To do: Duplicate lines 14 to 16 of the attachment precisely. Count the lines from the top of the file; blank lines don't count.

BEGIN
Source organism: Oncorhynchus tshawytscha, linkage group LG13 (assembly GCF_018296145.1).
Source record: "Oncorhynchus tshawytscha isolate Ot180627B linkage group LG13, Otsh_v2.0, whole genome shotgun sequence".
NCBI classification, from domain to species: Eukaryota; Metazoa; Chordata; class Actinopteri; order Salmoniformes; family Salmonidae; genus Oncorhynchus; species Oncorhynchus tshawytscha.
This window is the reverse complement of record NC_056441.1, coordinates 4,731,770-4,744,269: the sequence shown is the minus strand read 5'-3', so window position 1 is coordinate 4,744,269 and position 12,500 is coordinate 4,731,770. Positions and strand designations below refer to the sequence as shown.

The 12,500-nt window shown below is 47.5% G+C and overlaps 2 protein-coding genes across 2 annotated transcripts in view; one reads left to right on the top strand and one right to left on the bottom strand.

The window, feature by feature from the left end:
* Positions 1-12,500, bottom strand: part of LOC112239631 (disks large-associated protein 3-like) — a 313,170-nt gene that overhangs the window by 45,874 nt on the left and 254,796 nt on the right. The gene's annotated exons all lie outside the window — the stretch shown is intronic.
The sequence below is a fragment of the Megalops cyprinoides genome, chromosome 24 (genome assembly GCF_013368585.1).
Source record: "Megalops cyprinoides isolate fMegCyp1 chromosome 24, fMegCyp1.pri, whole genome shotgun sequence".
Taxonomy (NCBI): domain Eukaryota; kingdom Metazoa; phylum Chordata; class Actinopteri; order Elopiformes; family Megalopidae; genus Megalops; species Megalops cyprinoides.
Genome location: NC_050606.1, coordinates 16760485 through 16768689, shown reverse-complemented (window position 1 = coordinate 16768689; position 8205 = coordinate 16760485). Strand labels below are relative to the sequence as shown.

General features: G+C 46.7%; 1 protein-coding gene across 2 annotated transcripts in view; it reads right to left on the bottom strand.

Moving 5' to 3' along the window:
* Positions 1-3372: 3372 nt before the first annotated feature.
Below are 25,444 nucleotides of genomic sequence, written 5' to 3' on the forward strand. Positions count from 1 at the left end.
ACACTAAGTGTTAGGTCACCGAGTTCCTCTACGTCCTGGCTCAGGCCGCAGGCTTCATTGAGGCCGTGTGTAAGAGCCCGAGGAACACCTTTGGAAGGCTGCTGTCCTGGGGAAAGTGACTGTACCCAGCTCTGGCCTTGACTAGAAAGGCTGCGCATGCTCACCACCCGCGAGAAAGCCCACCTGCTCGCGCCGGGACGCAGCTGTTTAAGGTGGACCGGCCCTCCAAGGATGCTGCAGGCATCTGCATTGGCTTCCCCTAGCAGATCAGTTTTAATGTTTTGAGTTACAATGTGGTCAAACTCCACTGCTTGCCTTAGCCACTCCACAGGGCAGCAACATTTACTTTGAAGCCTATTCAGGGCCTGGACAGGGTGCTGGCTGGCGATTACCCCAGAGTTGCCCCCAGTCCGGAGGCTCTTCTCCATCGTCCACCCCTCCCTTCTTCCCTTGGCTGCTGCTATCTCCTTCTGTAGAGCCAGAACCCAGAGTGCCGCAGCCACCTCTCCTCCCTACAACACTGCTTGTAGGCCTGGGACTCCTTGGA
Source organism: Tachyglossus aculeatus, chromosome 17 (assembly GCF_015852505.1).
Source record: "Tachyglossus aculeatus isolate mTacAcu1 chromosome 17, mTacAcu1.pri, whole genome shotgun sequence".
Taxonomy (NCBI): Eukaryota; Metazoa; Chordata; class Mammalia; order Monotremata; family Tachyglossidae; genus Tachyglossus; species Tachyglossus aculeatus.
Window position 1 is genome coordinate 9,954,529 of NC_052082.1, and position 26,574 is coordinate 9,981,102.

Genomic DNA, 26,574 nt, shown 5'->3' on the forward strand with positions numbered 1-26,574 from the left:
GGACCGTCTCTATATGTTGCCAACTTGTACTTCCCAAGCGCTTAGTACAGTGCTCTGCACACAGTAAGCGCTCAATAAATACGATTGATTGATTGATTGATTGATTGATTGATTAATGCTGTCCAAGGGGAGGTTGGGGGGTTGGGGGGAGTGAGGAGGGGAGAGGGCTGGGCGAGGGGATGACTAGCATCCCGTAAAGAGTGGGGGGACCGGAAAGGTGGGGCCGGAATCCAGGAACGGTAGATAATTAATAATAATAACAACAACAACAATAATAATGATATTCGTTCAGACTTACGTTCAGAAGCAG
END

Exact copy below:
* Positions 1-3372: 3372 nt before the first annotated feature.
Below are 25,444 nucleotides of genomic sequence, written 5' to 3' on the forward strand. Positions count from 1 at the left end.
ACACTAAGTGTTAGGTCACCGAGTTCCTCTACGTCCTGGCTCAGGCCGCAGGCTTCATTGAGGCCGTGTGTAAGAGCCCGAGGAACACCTTTGGAAGGCTGCTGTCCTGGGGAAAGTGACTGTACCCAGCTCTGGCCTTGACTAGAAAGGCTGCGCATGCTCACCACCCGCGAGAAAGCCCACCTGCTCGCGCCGGGACGCAGCTGTTTAAGGTGGACCGGCCCTCCAAGGATGCTGCAGGCATCTGCATTGGCTTCCCCTAGCAGATCAGTTTTAATGTTTTGAGTTACAATGTGGTCAAACTCCACTGCTTGCCTTAGCCACTCCACAGGGCAGCAACATTTACTTTGAAGCCTATTCAGGGCCTGGACAGGGTGCTGGCTGGCGATTACCCCAGAGTTGCCCCCAGTCCGGAGGCTCTTCTCCATCGTCCACCCCTCCCTTCTTCCCTTGGCTGCTGCTATCTCCTTCTGTAGAGCCAGAACCCAGAGTGCCGCAGCCACCTCTCCTCCCTACAACACTGCTTGTAGGCCTGGGACTCCTTGGA